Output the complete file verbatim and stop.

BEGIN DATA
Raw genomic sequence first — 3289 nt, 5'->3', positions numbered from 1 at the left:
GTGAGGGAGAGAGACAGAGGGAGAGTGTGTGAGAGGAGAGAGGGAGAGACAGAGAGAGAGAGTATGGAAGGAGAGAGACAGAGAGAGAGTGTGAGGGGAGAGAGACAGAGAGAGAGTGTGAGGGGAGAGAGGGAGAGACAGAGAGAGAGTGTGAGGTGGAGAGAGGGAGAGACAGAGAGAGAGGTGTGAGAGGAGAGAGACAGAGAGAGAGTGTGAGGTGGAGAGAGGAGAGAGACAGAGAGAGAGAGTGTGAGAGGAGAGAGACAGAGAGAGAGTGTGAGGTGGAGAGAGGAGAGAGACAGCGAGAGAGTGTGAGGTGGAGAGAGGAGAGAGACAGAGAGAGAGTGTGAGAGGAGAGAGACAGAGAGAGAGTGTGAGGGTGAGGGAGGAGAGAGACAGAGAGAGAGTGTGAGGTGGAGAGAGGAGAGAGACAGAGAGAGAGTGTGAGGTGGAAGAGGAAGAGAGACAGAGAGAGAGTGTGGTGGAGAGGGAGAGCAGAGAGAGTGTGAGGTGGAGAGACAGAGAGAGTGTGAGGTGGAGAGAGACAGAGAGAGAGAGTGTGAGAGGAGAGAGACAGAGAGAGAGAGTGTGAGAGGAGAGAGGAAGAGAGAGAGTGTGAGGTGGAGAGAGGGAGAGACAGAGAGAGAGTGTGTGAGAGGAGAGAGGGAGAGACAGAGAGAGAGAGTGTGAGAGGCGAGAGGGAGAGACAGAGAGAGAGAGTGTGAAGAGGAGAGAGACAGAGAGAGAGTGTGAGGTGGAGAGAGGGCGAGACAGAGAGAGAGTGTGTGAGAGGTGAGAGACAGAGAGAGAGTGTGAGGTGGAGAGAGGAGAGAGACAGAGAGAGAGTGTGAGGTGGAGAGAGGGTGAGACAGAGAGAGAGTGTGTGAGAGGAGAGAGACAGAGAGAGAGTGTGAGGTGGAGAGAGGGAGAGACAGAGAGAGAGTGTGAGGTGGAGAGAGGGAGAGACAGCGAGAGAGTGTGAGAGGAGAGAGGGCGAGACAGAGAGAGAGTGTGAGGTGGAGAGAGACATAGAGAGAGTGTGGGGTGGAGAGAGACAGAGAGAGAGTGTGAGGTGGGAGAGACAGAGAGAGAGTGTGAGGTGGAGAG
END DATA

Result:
Raw genomic sequence first — 3289 nt, 5'->3', positions numbered from 1 at the left:
GTGAGGGAGAGAGACAGAGGGAGAGTGTGTGAGAGGAGAGAGGGAGAGACAGAGAGAGAGAGTATGGAAGGAGAGAGACAGAGAGAGAGTGTGAGGGGAGAGAGACAGAGAGAGAGTGTGAGGGGAGAGAGGGAGAGACAGAGAGAGAGTGTGAGGTGGAGAGAGGGAGAGACAGAGAGAGAGGTGTGAGAGGAGAGAGACAGAGAGAGAGTGTGAGGTGGAGAGAGGAGAGAGACAGAGAGAGAGAGTGTGAGAGGAGAGAGACAGAGAGAGAGTGTGAGGTGGAGAGAGGAGAGAGACAGCGAGAGAGTGTGAGGTGGAGAGAGGAGAGAGACAGAGAGAGAGTGTGAGAGGAGAGAGACAGAGAGAGAGTGTGAGGGTGAGGGAGGAGAGAGACAGAGAGAGAGTGTGAGGTGGAGAGAGGAGAGAGACAGAGAGAGAGTGTGAGGTGGAAGAGGAAGAGAGACAGAGAGAGAGTGTGGTGGAGAGGGAGAGCAGAGAGAGTGTGAGGTGGAGAGACAGAGAGAGTGTGAGGTGGAGAGAGACAGAGAGAGAGAGTGTGAGAGGAGAGAGACAGAGAGAGAGAGTGTGAGAGGAGAGAGGAAGAGAGAGAGTGTGAGGTGGAGAGAGGGAGAGACAGAGAGAGAGTGTGTGAGAGGAGAGAGGGAGAGACAGAGAGAGAGAGTGTGAGAGGCGAGAGGGAGAGACAGAGAGAGAGAGTGTGAAGAGGAGAGAGACAGAGAGAGAGTGTGAGGTGGAGAGAGGGCGAGACAGAGAGAGAGTGTGTGAGAGGTGAGAGACAGAGAGAGAGTGTGAGGTGGAGAGAGGAGAGAGACAGAGAGAGAGTGTGAGGTGGAGAGAGGGTGAGACAGAGAGAGAGTGTGTGAGAGGAGAGAGACAGAGAGAGAGTGTGAGGTGGAGAGAGGGAGAGACAGAGAGAGAGTGTGAGGTGGAGAGAGGGAGAGACAGCGAGAGAGTGTGAGAGGAGAGAGGGCGAGACAGAGAGAGAGTGTGAGGTGGAGAGAGACATAGAGAGAGTGTGGGGTGGAGAGAGACAGAGAGAGAGTGTGAGGTGGGAGAGACAGAGAGAGAGTGTGAGGTGGAGAG